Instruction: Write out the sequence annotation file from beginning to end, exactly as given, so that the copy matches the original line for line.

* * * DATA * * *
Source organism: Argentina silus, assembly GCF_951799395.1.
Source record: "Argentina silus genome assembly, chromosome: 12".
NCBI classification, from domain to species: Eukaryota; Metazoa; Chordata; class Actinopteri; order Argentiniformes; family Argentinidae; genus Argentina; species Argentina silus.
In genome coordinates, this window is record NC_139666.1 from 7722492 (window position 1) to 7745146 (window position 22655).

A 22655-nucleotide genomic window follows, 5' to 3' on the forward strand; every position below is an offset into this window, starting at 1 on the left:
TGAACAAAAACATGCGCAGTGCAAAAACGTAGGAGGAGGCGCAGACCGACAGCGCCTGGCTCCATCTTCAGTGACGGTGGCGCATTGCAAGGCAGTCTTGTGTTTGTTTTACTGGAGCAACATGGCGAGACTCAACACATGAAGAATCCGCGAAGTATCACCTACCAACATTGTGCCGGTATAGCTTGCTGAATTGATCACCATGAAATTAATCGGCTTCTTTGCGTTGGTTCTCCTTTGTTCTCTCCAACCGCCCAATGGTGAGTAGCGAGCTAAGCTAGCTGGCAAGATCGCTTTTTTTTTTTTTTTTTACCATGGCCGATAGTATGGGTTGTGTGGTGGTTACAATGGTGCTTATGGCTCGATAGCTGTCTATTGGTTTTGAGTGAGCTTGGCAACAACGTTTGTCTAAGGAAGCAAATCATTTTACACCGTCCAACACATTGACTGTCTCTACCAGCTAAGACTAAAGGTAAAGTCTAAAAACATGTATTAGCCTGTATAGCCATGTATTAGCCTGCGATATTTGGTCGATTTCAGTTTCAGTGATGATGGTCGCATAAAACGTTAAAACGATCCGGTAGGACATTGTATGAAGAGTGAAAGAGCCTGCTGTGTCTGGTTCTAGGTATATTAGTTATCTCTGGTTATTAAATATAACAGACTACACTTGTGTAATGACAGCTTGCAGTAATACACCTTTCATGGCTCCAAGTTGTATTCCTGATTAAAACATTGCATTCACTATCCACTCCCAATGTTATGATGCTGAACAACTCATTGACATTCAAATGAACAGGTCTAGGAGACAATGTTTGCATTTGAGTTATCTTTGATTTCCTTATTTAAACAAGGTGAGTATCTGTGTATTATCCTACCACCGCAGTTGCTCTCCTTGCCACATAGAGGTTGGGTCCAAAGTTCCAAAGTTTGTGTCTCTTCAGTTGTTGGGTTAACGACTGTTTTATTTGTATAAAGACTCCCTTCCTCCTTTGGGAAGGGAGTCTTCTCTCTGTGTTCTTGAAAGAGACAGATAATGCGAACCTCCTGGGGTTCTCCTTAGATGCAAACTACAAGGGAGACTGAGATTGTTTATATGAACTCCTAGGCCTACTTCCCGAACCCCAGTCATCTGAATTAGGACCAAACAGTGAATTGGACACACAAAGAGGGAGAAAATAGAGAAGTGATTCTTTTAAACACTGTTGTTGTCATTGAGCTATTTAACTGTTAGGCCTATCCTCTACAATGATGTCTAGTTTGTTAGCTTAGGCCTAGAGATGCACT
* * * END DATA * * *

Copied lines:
Source organism: Argentina silus, assembly GCF_951799395.1.
Source record: "Argentina silus genome assembly, chromosome: 12".
NCBI classification, from domain to species: Eukaryota; Metazoa; Chordata; class Actinopteri; order Argentiniformes; family Argentinidae; genus Argentina; species Argentina silus.
In genome coordinates, this window is record NC_139666.1 from 7722492 (window position 1) to 7745146 (window position 22655).

A 22655-nucleotide genomic window follows, 5' to 3' on the forward strand; every position below is an offset into this window, starting at 1 on the left:
TGAACAAAAACATGCGCAGTGCAAAAACGTAGGAGGAGGCGCAGACCGACAGCGCCTGGCTCCATCTTCAGTGACGGTGGCGCATTGCAAGGCAGTCTTGTGTTTGTTTTACTGGAGCAACATGGCGAGACTCAACACATGAAGAATCCGCGAAGTATCACCTACCAACATTGTGCCGGTATAGCTTGCTGAATTGATCACCATGAAATTAATCGGCTTCTTTGCGTTGGTTCTCCTTTGTTCTCTCCAACCGCCCAATGGTGAGTAGCGAGCTAAGCTAGCTGGCAAGATCGCTTTTTTTTTTTTTTTTTACCATGGCCGATAGTATGGGTTGTGTGGTGGTTACAATGGTGCTTATGGCTCGATAGCTGTCTATTGGTTTTGAGTGAGCTTGGCAACAACGTTTGTCTAAGGAAGCAAATCATTTTACACCGTCCAACACATTGACTGTCTCTACCAGCTAAGACTAAAGGTAAAGTCTAAAAACATGTATTAGCCTGTATAGCCATGTATTAGCCTGCGATATTTGGTCGATTTCAGTTTCAGTGATGATGGTCGCATAAAACGTTAAAACGATCCGGTAGGACATTGTATGAAGAGTGAAAGAGCCTGCTGTGTCTGGTTCTAGGTATATTAGTTATCTCTGGTTATTAAATATAACAGACTACACTTGTGTAATGACAGCTTGCAGTAATACACCTTTCATGGCTCCAAGTTGTATTCCTGATTAAAACATTGCATTCACTATCCACTCCCAATGTTATGATGCTGAACAACTCATTGACATTCAAATGAACAGGTCTAGGAGACAATGTTTGCATTTGAGTTATCTTTGATTTCCTTATTTAAACAAGGTGAGTATCTGTGTATTATCCTACCACCGCAGTTGCTCTCCTTGCCACATAGAGGTTGGGTCCAAAGTTCCAAAGTTTGTGTCTCTTCAGTTGTTGGGTTAACGACTGTTTTATTTGTATAAAGACTCCCTTCCTCCTTTGGGAAGGGAGTCTTCTCTCTGTGTTCTTGAAAGAGACAGATAATGCGAACCTCCTGGGGTTCTCCTTAGATGCAAACTACAAGGGAGACTGAGATTGTTTATATGAACTCCTAGGCCTACTTCCCGAACCCCAGTCATCTGAATTAGGACCAAACAGTGAATTGGACACACAAAGAGGGAGAAAATAGAGAAGTGATTCTTTTAAACACTGTTGTTGTCATTGAGCTATTTAACTGTTAGGCCTATCCTCTACAATGATGTCTAGTTTGTTAGCTTAGGCCTAGAGATGCACT